I’m not convinced we had any privacy to lose. Unless you were a recluse alone in a cave, you live with and near other people. Who know all about us. A lot more than we wish they did. You sneeze while your neighbors says “gesundheit.” Have a fight with your spouse and everyone knows every detail the following morning.
Gossip is the meat and potatoes of human relationships. Call it networking or whatever you like: we talk about each other all the time. Privacy is an illusion. It was an illusion a couple of hundred years ago.
The big difference now is you can use your computer or phone to tell total strangers everywhere in the world all your personal business. Be grateful that most of them could care less about you and your personal nonsense.
Revealing everything to everyone is a choice. Voluntary. No one makes you do it, yet so many people feel the need to expose everything. Publicly. We care a lot less about privacy than we say we do. Maybe we want to protect our bank accounts and credit cards, but otherwise? How much do you care who knows what’s going on in your life?
As herd animals, we are nosy. How lucky that knowing our neighbors’ business doesn’t require technology, just eyes and ears. For broadcast purposes, a mouth works as well any other device.
OLD PEOPLE DON’T USE MODERN TECHNOLOGY — NOT
Is technology more important to young people than old people? I am told “we” resist new technology. I recall thinking along the same lines when I was young and stupid. Young people underestimate their elders.
People my age have not rejected technology. Rather, we embrace it with enthusiasm. Technology has impacted us more than any other age group. Computers give us access to the world, let us to remain actively in touch with scattered friends and family. It helps us know what people are thinking. Digital cameras with auto-focus compensate for aging eyes. Miniaturization makes more powerful hearing aids so that people who would be condemned to silence can remain part of the world. Pacemakers prolong life; instrumented surgeries provide solutions to what were insoluble medical problems.
Technology has saved us from early death and from losing touch.
We can watch movies whenever we want. Old ones. New ones. We can see them in on huge screens at home with better sound and cheap snacks … plus a convenient “pause” button. Virtually everyone has a cell phone, use electronic calendars and a wide range of applications to do everything from post-processing photographs to balancing bank accounts. My generation consumes technology voraciously, hungrily.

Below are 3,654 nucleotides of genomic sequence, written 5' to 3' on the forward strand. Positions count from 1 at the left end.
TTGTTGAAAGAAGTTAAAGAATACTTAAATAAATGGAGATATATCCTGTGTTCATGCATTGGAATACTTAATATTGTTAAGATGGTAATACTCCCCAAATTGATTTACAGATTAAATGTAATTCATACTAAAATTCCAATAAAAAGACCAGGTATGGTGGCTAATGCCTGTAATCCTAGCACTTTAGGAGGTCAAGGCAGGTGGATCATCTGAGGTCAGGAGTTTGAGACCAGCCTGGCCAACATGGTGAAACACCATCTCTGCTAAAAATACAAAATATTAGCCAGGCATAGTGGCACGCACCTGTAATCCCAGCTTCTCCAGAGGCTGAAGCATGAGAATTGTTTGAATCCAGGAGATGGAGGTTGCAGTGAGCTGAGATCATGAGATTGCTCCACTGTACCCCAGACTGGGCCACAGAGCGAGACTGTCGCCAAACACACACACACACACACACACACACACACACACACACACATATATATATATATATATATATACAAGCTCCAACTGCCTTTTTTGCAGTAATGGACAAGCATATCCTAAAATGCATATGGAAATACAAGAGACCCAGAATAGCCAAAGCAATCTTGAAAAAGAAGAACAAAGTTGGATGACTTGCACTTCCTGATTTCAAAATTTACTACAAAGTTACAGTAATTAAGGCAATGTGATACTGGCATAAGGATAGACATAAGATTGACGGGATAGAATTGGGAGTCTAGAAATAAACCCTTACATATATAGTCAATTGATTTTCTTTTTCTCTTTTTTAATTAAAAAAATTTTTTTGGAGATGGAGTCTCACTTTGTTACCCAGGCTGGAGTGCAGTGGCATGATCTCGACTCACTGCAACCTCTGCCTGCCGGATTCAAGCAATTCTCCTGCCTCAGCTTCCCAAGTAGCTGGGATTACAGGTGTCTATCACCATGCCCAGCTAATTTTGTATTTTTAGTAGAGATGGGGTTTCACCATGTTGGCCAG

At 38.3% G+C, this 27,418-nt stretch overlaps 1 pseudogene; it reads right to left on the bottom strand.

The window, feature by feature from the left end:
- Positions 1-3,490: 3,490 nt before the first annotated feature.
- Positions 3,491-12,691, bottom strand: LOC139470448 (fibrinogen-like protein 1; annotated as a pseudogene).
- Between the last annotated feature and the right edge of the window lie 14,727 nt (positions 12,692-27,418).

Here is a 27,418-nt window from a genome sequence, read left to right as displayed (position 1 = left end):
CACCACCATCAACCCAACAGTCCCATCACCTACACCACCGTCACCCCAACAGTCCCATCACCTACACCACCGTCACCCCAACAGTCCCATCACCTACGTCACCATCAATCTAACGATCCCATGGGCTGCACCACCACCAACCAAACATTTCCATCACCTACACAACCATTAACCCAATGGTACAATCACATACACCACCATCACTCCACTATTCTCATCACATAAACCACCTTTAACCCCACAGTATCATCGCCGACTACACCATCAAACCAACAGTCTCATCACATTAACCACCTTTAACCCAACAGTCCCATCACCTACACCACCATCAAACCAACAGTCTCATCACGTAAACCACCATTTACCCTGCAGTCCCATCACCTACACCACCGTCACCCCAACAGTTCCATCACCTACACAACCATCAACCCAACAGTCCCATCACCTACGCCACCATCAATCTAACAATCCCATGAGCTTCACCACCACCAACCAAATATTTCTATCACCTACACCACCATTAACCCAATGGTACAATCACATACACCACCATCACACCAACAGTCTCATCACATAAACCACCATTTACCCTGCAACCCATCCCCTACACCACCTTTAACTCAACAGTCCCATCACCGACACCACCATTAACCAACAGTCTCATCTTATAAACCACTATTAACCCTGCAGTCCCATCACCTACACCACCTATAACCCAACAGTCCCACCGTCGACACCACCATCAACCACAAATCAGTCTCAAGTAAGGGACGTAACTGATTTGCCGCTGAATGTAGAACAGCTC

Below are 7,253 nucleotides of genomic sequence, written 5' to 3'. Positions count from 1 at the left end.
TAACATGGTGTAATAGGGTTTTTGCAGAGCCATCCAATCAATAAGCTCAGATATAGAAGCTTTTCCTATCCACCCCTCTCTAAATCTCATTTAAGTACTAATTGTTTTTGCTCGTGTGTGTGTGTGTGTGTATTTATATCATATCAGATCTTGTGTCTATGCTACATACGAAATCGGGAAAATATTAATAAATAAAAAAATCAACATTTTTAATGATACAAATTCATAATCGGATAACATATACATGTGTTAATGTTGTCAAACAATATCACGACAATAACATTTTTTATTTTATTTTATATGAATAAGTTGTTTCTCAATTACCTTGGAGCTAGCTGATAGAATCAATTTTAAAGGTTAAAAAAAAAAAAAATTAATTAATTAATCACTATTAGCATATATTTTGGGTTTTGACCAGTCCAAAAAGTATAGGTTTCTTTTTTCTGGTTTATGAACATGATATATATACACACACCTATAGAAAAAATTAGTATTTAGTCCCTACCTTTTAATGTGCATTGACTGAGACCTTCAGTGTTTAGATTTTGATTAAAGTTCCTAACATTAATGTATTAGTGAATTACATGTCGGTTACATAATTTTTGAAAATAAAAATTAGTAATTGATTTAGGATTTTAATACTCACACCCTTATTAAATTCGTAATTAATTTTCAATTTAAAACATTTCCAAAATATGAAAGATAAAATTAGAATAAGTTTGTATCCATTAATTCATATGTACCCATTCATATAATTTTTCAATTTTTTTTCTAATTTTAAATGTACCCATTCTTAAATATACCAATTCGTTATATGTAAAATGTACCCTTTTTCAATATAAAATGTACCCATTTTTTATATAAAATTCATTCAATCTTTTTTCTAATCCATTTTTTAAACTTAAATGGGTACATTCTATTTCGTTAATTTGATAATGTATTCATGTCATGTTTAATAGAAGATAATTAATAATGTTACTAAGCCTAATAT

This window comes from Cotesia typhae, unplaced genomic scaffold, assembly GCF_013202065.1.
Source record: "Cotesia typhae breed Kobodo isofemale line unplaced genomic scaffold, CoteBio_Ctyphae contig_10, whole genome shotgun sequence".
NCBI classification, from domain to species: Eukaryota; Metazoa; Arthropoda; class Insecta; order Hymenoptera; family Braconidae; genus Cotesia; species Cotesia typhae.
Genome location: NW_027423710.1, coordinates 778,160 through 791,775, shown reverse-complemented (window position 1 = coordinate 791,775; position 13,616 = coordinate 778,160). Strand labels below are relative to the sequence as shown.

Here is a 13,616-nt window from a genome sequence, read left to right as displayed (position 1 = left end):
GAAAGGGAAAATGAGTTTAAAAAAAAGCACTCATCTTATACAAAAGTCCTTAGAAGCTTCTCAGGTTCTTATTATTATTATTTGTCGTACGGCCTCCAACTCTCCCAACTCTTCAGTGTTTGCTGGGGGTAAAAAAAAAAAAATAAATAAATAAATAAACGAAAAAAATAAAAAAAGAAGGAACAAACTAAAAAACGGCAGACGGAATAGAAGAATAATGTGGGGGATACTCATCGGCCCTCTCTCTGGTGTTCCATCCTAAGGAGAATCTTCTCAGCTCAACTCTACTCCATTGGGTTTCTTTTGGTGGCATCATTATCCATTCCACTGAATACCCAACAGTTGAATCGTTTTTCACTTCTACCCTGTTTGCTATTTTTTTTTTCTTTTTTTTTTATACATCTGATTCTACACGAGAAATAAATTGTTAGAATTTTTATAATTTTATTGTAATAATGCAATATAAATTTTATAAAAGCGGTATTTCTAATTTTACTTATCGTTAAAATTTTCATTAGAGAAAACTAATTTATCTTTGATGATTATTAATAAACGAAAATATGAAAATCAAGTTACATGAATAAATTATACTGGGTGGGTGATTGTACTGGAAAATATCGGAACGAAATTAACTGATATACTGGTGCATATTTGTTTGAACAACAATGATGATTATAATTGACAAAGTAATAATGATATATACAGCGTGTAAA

Unlike our kids, we don’t take it for granted. We didn’t always have it. We remember the old days and despite nostalgic memes, most of us are glad we don’t live there.
We can’t all repair a computer, but neither can the kids. They merely know how to use them. My granddaughter was using a computer when she was three, but she has no idea how it works. Most of her friends are equally ignorant. For them, technology is not a miracle. They don’t need to understand it. They feel about technology the way we felt about electricity. Turn it on.
Does it work? Good.
No? Call the repair person. Or grandma.
CONVERSATION – THE LOST ART
I wonder how kids who don’t have conversations will manage to have relationships. Not that we were perfect, but at least we knew how to talk. The ubiquitous availability of social networking gives kids the illusion of having lots of friends … yet many of them have no real friends.
I don’t want anyone to give up their electronic goodies … but it would be nice if there were more direct communication, human to human. I have watched groups of teens sit around in a room, but instead of talking, they send texts to one another. Yikes.
All of us have gotten a bit lazy about relationships. We send an email when we should pick up the phone. We pick up the phone when we should make a visit. Nothing electronic that can replace a hug. Just a thought to ponder as you enter a new year.
STUPID IS AS STUPID WAS AND EVER WILL BE
Stupid people were always stupid. They always will be. People who believe nonsensical rumors have always existed. And there have always been nonsensical rumors for them to believe. Remember: before we had Internet rumors, we had plenty of regular, old-fashioned rumors. They didn’t travel as fast as they do on the Internet, but they got the job done.
The problem isn’t computers. It’s people.
THE GOOD OLD DAYS WEREN’T SO GREAT
The good old days weren’t all that terrific. There were good things (especially if you were white and well-off), but plenty of bad stuff, too … and we never took care of much of that business.
Ugly stuff. Institutionalized racism. A gap between classes even worse than now. Real oppression of women. If you think we don’t get a fair shake now, you would never have survived growing up in the 1950s. Help wanted ads in newspapers were divided by sex. We had to wear skirts to school, even in the dead of winter.
We’re going through a rough period. I am counting on it coming to a natural end in the foreseeable future — like, during my lifetime. We have a lot of unfinished issues. The wheel has rolled around and now, we ARE going to deal with them.
The basics of human nature hasn’t fundamentally changed. We have a kind of cruel savagery embedded in our DNA. I doubt anything will erase it. Will we evolve to the point where we are truly civilized? I don’t know. I hope so.